Study Shows Diesel Cars, Trucks and SUVs Could Reduce California's Depenence on Petroleum
A report conducted by M.Cubed, an economics and policy research firm in Davis, California, found that gradually increasing the use of currently available clean diesel technologies in cars, trucks and SUVs could save California 141 million gallons of gasoline per year by 2010. This could total up to 930 million gallons per year by 2030.
According to the report, diesel-powered passenger vehicles range from 35 to 50 percent more fuel efficient than similar sized gas-powered vehicles, and diesel economy cars can attain up to 78 miles per gallon. New developments in diesel fuel injection systems have significantly increased the fuel efficiency.
Richard McCann, Ph.D., M.Cubed partner and specialist in environmental and energy resource issues, presented the findings Aug. 26 at the U.S. Department of Energy-sponsored Diesel Engine Emissions Reduction (DEER) Conference in San Diego. About eight popular European diesel cars and SUVs are available at the conference for test drives.
DTF commissioned the report to provide economic and technical input into California Assembly Bill 2076, which instructed the California Air Resources Board (CARB) and the California Energy Commission (CEC) to develop strategies for reducing the state's dependence on petroleum.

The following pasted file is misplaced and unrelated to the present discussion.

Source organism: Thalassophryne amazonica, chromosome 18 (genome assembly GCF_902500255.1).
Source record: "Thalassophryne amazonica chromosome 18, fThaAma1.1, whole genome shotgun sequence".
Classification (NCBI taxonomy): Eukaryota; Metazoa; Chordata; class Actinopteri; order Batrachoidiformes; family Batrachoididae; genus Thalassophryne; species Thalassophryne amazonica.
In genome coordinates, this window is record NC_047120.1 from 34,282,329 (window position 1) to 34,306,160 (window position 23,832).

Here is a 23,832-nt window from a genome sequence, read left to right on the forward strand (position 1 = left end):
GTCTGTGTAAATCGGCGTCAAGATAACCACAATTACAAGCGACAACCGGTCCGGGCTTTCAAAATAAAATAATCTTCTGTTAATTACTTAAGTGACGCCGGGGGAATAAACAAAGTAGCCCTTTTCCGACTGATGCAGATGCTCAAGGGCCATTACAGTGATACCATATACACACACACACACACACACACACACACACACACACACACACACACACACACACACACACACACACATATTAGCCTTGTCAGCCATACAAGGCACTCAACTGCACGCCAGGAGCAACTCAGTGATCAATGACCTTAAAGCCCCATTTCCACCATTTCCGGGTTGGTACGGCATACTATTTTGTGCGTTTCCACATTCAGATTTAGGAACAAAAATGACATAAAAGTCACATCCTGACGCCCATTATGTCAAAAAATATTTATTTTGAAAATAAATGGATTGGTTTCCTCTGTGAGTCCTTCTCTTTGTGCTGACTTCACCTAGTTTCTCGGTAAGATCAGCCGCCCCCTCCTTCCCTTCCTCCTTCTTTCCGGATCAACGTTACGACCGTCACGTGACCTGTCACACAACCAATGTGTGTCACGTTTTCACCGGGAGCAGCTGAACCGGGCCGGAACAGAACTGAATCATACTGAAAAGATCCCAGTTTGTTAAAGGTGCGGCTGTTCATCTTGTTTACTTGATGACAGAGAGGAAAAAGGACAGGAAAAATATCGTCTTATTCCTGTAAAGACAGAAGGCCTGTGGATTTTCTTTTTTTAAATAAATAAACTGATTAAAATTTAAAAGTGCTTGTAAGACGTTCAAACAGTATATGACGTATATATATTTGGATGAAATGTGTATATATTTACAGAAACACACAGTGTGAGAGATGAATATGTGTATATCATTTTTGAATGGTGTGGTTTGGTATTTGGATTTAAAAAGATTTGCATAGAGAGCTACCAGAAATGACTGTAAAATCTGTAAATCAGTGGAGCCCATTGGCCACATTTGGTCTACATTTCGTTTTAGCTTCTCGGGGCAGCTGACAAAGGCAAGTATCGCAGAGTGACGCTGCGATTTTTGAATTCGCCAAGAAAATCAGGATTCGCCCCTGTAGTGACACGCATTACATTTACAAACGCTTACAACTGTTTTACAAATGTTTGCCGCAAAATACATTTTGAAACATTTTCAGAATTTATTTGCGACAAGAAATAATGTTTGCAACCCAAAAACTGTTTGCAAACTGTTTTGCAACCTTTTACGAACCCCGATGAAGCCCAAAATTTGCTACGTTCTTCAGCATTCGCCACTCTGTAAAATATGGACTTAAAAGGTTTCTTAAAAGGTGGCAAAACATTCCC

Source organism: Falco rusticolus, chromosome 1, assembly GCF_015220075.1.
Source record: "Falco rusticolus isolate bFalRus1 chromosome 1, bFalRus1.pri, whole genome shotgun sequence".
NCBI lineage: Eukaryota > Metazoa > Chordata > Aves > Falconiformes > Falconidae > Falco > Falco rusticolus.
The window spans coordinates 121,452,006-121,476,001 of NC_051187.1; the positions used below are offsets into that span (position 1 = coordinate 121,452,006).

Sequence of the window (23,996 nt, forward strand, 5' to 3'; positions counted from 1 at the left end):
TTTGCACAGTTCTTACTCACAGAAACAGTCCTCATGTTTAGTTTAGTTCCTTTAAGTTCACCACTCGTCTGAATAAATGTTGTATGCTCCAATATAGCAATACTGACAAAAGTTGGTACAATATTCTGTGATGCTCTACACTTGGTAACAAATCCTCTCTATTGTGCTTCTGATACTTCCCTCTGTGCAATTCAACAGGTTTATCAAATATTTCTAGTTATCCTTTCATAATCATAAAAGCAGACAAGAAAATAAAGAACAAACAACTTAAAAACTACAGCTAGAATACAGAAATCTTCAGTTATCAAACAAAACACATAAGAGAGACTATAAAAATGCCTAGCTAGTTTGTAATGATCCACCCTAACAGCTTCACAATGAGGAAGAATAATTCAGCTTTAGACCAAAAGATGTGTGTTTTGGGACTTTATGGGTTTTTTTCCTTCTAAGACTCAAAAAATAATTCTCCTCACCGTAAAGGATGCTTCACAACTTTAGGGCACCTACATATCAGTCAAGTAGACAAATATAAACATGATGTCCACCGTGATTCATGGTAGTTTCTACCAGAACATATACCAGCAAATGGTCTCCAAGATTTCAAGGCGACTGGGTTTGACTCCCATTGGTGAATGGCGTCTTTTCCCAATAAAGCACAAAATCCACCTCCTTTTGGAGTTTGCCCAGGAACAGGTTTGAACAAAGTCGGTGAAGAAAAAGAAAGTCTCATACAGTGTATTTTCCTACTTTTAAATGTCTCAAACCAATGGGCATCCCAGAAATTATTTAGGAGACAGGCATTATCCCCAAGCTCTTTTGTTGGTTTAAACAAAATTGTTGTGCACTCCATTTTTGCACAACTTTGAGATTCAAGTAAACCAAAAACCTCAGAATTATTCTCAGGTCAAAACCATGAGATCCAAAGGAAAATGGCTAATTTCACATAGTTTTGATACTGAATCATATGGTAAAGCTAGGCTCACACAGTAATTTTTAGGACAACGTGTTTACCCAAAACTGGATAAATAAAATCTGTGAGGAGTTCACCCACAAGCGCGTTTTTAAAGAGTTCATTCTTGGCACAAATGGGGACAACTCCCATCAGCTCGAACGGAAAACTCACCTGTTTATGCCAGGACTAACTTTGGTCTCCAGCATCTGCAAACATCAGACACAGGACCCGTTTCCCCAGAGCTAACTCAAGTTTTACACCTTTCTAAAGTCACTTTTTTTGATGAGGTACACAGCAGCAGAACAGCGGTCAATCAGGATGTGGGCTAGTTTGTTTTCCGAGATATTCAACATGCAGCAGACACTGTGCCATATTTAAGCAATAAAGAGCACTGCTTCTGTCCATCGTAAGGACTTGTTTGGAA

The joint CARB-CEC report was due in April 2002, but state officials expect the report will be delivered to the legislature early in 2003 due to the complexity of fully evaluating the options. In addition, M.Cubed found that diesel vehicles consume on average 38 percent less fuel per mile than comparable gasoline-powered cars and light trucks.
Using publicly available data and methodologies developed for CEC and CalTrans models, the report then forecasts the fuel savings California could enjoy based on two different assumptions concerning projected market penetration of light-duty diesel vehicles. The state could save over 530 million gallons of gasoline-equivalent fuel per year by 2030 if diesel vehi-cles grow to 25 percent of the California market, according to the report.